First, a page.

Bilfield's findings satisfied defendant's burden of establishing that plaintiff did not suffer a serious injury as a result of this accident (see Toure v Avis Rent A Car Sys., 98 NY2d 345, 352 [2002]; Wolff v Schweitzer, 56 AD3d 859, 860-861 [2008]; Palmeri v Zurn, 55 AD3d 1017, 1018 [2008]), and required plaintiff to provide competent medical evidence that "address[ed] defendant['s] claimed lack of causation'" (Falkner v Hand, 61 AD3d 1153, 1154 [2009], quoting Pommells v Perez, 4 NY3d 566, 580 [2005]). In that regard, plaintiff offered the opinion of her treating chiropractor to the effect that plaintiff suffered a serious injury and, in making that finding, relied on the results of the February 2007 MRI to conclude that plaintiff's loss of range of motion in the cervical spine area and the herniation noted at L4/S1 were caused by the accident.*fn1 However, in offering this opinion, plaintiff's chiropractor did not account for plaintiff's extensive history of neck pain and medical treatment during the five-year period immediately preceding the accident or the fact that this condition had not resolved as of the date of the accident (see Coston v McGray, 49 AD3d 934, 935 [2008]). Moreover, while a disc herniation resulting in a quantifiable loss of one's range of motion can amount to a serious injury (see Dean v Brown, 67 AD3d 1097, ___, 2009 NY Slip Op 07904, *2 [2009]; Lee v Laird, 66 AD3d 1302, 1304 [2009]), plaintiff's expert failed to explain why, if this condition was caused by the impact, plaintiff did not experience any lower back pain in the weeks immediately after the accident. In addition, plaintiff's chiropractor did not take issue with Bilfield's observation that, since plaintiff was wearing a seat belt at the time of the accident, there would have been no significant flexion in her lumbar spine that would have caused a disc herniation and that the annular tear noted in the MRI could have been caused by factors not related to the accident. Simply stated, plaintiff's chiropractor did not, in offering his opinion, provide a meaningful response to the arguments made by defendant's expert regarding the cause of plaintiff's pain and, as such, his affidavit did not serve to create questions of fact regarding causation.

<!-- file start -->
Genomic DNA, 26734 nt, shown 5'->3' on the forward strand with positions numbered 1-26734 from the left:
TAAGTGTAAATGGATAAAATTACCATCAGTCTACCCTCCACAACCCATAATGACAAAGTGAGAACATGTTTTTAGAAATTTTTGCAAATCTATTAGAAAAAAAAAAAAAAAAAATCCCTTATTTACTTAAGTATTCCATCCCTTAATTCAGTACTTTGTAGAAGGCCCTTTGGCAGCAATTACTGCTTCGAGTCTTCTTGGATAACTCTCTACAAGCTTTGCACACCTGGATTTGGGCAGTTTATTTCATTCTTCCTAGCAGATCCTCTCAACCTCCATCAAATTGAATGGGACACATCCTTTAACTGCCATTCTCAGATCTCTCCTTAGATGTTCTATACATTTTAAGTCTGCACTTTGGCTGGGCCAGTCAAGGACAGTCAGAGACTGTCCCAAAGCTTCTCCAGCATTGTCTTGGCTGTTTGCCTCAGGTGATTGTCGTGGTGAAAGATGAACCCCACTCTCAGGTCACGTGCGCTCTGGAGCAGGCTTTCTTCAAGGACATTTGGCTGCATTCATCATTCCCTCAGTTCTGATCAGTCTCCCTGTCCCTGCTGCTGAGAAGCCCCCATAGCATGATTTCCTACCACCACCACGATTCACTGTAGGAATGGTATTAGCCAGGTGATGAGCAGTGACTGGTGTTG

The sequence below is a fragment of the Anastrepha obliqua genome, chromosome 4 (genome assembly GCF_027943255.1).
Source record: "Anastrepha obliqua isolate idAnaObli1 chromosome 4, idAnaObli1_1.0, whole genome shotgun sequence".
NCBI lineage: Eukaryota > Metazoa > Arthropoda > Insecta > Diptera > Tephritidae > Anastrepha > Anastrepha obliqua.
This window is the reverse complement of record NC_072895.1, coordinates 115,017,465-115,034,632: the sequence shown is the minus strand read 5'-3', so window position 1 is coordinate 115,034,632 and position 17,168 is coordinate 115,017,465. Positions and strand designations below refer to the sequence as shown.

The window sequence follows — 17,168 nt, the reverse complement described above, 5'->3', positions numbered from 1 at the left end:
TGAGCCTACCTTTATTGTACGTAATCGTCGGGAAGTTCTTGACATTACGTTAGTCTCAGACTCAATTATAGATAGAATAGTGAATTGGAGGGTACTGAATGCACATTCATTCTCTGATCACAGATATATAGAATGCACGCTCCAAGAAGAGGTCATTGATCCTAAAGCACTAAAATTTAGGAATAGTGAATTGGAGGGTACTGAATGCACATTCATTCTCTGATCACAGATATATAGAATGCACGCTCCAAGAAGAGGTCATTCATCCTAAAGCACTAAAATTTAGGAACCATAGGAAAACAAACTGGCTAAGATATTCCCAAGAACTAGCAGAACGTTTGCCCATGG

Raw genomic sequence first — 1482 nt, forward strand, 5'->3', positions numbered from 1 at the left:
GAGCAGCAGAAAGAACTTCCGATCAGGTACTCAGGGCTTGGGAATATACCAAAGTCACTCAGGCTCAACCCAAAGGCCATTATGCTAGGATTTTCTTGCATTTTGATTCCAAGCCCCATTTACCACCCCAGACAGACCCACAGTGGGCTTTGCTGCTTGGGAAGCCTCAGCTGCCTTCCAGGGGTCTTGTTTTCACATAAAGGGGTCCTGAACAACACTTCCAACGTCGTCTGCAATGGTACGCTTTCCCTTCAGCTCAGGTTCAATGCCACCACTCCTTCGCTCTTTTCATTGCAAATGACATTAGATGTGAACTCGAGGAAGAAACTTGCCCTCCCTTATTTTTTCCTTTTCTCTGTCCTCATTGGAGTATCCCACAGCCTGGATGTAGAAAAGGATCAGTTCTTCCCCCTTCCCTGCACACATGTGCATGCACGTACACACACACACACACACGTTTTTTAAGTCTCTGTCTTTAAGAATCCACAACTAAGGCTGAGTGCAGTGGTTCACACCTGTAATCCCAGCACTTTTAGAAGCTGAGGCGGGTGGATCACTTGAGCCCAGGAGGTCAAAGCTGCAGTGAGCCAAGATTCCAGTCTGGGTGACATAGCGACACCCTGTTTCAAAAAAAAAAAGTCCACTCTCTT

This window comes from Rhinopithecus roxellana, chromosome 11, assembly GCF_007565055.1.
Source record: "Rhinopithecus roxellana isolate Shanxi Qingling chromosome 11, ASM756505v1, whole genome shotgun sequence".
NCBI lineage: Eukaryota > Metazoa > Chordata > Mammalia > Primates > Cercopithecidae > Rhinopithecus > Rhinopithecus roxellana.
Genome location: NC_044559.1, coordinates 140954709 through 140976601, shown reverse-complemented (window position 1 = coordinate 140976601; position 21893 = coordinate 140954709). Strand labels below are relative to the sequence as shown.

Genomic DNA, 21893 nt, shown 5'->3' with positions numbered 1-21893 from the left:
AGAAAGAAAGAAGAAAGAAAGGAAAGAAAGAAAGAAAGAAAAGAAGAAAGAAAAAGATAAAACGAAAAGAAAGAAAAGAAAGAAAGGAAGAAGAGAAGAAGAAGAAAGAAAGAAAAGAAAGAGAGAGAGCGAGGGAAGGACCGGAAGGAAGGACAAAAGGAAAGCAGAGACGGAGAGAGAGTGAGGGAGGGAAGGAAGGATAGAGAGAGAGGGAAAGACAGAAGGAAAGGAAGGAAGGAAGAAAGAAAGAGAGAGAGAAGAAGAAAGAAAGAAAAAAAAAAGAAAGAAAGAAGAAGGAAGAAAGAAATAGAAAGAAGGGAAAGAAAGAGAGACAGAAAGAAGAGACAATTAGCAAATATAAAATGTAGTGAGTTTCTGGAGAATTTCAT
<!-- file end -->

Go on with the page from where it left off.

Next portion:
Plaintiff also argues that Bilfield's affidavit should be rejected because he did not have all of plaintiff's medical records when he rendered his opinion regarding the source of her injuries. Even if Bilfield did not have all of plaintiff's medical records when he gave his initial affidavit, he did provide a second affidavit to the effect that he had since reviewed the remaining medical records and reaffirmed his opinion that plaintiff did not suffer a serious injury as a result of this accident. Given plaintiff's failure to present competent evidence that creates a factual issue as to the seriousness of the injuries that she is alleged to have sustained in this accident, Supreme Court properly granted defendant's motion for summary judgment dismissing the complaint.

Mercure, J.P., Peters, Lahtinen and Garry, JJ., concur.

ORDERED that the order is affirmed, with costs.